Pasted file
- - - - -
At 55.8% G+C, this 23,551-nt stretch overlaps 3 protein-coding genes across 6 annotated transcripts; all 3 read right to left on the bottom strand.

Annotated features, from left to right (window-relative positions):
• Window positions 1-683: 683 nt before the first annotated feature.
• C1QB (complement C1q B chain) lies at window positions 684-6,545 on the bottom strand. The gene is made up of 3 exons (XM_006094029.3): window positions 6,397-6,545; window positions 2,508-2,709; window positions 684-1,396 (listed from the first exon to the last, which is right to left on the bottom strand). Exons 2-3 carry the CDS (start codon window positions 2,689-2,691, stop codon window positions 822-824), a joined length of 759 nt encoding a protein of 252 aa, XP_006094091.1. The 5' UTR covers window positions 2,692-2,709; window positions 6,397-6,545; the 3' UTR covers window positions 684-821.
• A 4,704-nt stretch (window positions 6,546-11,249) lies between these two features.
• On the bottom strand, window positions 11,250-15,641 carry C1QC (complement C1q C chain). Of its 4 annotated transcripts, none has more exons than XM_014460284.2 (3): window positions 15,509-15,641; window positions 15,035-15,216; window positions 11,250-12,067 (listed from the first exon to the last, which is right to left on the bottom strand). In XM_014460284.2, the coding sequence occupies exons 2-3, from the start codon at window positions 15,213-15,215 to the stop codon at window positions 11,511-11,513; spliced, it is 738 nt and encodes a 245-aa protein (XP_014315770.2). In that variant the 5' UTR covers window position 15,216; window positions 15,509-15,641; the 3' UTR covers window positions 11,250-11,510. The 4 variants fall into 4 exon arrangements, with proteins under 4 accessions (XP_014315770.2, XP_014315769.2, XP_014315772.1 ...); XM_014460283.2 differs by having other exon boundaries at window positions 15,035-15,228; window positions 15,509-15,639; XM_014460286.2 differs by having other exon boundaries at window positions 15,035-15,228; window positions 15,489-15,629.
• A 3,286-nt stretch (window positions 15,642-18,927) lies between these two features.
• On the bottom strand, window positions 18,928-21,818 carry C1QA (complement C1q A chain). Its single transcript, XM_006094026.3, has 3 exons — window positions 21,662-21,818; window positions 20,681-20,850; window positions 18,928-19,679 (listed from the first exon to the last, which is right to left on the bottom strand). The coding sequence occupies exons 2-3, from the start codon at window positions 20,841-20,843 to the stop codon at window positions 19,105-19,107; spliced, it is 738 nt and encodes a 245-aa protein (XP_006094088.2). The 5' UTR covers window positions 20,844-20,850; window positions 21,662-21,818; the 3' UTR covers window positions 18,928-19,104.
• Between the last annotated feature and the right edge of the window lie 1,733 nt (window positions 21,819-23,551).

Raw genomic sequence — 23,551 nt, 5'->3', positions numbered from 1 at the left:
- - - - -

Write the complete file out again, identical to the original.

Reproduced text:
At 55.8% G+C, this 23,551-nt stretch overlaps 3 protein-coding genes across 6 annotated transcripts; all 3 read right to left on the bottom strand.

Annotated features, from left to right (window-relative positions):
• Window positions 1-683: 683 nt before the first annotated feature.
• C1QB (complement C1q B chain) lies at window positions 684-6,545 on the bottom strand. The gene is made up of 3 exons (XM_006094029.3): window positions 6,397-6,545; window positions 2,508-2,709; window positions 684-1,396 (listed from the first exon to the last, which is right to left on the bottom strand). Exons 2-3 carry the CDS (start codon window positions 2,689-2,691, stop codon window positions 822-824), a joined length of 759 nt encoding a protein of 252 aa, XP_006094091.1. The 5' UTR covers window positions 2,692-2,709; window positions 6,397-6,545; the 3' UTR covers window positions 684-821.
• A 4,704-nt stretch (window positions 6,546-11,249) lies between these two features.
• On the bottom strand, window positions 11,250-15,641 carry C1QC (complement C1q C chain). Of its 4 annotated transcripts, none has more exons than XM_014460284.2 (3): window positions 15,509-15,641; window positions 15,035-15,216; window positions 11,250-12,067 (listed from the first exon to the last, which is right to left on the bottom strand). In XM_014460284.2, the coding sequence occupies exons 2-3, from the start codon at window positions 15,213-15,215 to the stop codon at window positions 11,511-11,513; spliced, it is 738 nt and encodes a 245-aa protein (XP_014315770.2). In that variant the 5' UTR covers window position 15,216; window positions 15,509-15,641; the 3' UTR covers window positions 11,250-11,510. The 4 variants fall into 4 exon arrangements, with proteins under 4 accessions (XP_014315770.2, XP_014315769.2, XP_014315772.1 ...); XM_014460283.2 differs by having other exon boundaries at window positions 15,035-15,228; window positions 15,509-15,639; XM_014460286.2 differs by having other exon boundaries at window positions 15,035-15,228; window positions 15,489-15,629.
• A 3,286-nt stretch (window positions 15,642-18,927) lies between these two features.
• On the bottom strand, window positions 18,928-21,818 carry C1QA (complement C1q A chain). Its single transcript, XM_006094026.3, has 3 exons — window positions 21,662-21,818; window positions 20,681-20,850; window positions 18,928-19,679 (listed from the first exon to the last, which is right to left on the bottom strand). The coding sequence occupies exons 2-3, from the start codon at window positions 20,841-20,843 to the stop codon at window positions 19,105-19,107; spliced, it is 738 nt and encodes a 245-aa protein (XP_006094088.2). The 5' UTR covers window positions 20,844-20,850; window positions 21,662-21,818; the 3' UTR covers window positions 18,928-19,104.
• Between the last annotated feature and the right edge of the window lie 1,733 nt (window positions 21,819-23,551).

Raw genomic sequence — 23,551 nt, 5'->3', positions numbered from 1 at the left: